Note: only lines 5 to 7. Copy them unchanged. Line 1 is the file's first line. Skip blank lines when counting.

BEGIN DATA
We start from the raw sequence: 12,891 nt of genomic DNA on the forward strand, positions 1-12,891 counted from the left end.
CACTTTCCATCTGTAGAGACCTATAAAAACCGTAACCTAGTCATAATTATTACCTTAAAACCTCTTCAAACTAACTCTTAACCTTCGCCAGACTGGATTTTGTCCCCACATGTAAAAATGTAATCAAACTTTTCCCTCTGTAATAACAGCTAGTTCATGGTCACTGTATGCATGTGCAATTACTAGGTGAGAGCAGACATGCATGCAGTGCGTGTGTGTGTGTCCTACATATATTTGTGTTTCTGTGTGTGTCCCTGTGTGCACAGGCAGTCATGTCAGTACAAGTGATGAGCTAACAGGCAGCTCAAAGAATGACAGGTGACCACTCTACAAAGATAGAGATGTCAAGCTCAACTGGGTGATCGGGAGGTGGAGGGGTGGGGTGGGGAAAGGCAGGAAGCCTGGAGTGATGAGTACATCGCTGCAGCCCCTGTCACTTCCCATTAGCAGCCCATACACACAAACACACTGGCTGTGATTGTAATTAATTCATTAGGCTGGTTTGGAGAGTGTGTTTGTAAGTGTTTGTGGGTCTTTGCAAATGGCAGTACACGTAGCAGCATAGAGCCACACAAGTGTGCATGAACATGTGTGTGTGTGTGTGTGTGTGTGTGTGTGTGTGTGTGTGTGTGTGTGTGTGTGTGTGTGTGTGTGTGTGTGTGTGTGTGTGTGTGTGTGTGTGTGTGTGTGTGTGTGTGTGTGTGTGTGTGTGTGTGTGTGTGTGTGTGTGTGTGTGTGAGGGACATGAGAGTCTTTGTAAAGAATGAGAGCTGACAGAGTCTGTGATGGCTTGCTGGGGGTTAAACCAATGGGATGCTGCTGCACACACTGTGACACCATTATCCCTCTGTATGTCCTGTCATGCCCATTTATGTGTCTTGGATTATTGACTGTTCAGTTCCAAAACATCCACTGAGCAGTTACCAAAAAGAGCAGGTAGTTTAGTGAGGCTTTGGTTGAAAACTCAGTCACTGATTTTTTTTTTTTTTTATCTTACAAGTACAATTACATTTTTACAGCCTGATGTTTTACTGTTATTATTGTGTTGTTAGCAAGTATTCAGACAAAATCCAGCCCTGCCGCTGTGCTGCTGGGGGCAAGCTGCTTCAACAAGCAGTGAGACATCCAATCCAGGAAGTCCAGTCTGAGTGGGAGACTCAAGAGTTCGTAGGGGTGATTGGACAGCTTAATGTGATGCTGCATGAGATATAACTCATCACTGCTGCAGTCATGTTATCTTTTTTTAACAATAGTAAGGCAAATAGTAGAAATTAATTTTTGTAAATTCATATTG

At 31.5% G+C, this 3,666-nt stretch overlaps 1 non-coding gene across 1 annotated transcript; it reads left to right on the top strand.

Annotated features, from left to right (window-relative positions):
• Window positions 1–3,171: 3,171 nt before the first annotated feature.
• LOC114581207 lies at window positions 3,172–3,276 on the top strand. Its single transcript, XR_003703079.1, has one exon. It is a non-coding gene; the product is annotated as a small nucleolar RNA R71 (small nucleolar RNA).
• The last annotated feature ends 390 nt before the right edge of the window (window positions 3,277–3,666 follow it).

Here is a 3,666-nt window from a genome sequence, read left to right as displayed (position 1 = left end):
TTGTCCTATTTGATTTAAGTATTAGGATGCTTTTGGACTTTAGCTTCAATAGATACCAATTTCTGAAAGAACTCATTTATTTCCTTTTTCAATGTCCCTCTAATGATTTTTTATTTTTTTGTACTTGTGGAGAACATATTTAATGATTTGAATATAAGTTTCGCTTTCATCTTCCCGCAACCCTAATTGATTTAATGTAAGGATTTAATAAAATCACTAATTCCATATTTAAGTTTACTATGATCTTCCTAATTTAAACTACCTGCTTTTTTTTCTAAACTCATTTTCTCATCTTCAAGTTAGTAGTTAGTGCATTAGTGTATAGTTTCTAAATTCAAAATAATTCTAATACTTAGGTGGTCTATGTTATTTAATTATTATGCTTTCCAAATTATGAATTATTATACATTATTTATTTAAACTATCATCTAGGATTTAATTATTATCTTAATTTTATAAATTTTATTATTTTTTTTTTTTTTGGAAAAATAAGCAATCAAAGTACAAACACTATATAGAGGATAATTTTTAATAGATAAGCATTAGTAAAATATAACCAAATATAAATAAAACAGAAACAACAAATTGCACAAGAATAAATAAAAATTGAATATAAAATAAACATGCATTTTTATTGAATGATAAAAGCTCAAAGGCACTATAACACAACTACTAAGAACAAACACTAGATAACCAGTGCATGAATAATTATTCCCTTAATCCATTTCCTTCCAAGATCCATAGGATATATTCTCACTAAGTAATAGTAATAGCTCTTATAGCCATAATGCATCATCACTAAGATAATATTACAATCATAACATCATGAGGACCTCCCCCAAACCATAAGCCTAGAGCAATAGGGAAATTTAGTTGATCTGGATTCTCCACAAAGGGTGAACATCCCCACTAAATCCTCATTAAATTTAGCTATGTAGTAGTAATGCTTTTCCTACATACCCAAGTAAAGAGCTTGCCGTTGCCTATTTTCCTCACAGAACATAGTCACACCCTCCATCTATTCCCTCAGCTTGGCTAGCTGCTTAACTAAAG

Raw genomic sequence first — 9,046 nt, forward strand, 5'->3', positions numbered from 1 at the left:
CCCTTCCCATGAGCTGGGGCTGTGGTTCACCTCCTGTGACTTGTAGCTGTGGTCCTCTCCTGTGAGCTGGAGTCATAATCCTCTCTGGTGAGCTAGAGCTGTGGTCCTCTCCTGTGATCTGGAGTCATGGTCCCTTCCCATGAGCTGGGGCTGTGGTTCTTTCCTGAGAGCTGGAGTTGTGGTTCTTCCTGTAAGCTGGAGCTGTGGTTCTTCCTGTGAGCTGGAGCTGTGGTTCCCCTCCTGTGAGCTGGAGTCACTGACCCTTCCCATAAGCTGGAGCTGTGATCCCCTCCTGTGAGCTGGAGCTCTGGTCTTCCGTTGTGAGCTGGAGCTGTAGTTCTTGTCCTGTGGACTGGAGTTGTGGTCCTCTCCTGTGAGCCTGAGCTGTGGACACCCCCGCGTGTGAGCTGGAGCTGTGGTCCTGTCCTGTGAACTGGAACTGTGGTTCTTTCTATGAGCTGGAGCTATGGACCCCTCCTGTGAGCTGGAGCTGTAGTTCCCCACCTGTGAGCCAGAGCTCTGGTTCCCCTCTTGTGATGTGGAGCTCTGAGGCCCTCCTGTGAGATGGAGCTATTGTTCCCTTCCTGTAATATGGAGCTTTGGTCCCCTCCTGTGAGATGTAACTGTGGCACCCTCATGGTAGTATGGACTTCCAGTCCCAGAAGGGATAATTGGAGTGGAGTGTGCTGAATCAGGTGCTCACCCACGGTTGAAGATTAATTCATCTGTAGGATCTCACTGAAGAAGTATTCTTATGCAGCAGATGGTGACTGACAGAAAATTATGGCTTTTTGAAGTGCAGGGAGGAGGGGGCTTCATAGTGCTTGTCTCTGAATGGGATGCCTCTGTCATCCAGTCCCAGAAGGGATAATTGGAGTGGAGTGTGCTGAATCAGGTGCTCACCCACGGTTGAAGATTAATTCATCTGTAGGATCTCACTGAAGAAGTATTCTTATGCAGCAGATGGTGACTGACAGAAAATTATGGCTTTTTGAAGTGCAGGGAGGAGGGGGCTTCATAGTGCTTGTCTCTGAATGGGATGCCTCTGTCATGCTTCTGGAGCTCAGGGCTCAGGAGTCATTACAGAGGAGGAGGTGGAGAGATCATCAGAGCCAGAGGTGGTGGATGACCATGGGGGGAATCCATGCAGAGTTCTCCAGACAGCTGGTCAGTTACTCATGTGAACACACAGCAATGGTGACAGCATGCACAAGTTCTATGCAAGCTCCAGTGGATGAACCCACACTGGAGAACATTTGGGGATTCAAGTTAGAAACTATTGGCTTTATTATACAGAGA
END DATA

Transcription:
• Window positions 1–3,171: 3,171 nt before the first annotated feature.
• LOC114581207 lies at window positions 3,172–3,276 on the top strand. Its single transcript, XR_003703079.1, has one exon. It is a non-coding gene; the product is annotated as a small nucleolar RNA R71 (small nucleolar RNA).
• The last annotated feature ends 390 nt before the right edge of the window (window positions 3,277–3,666 follow it).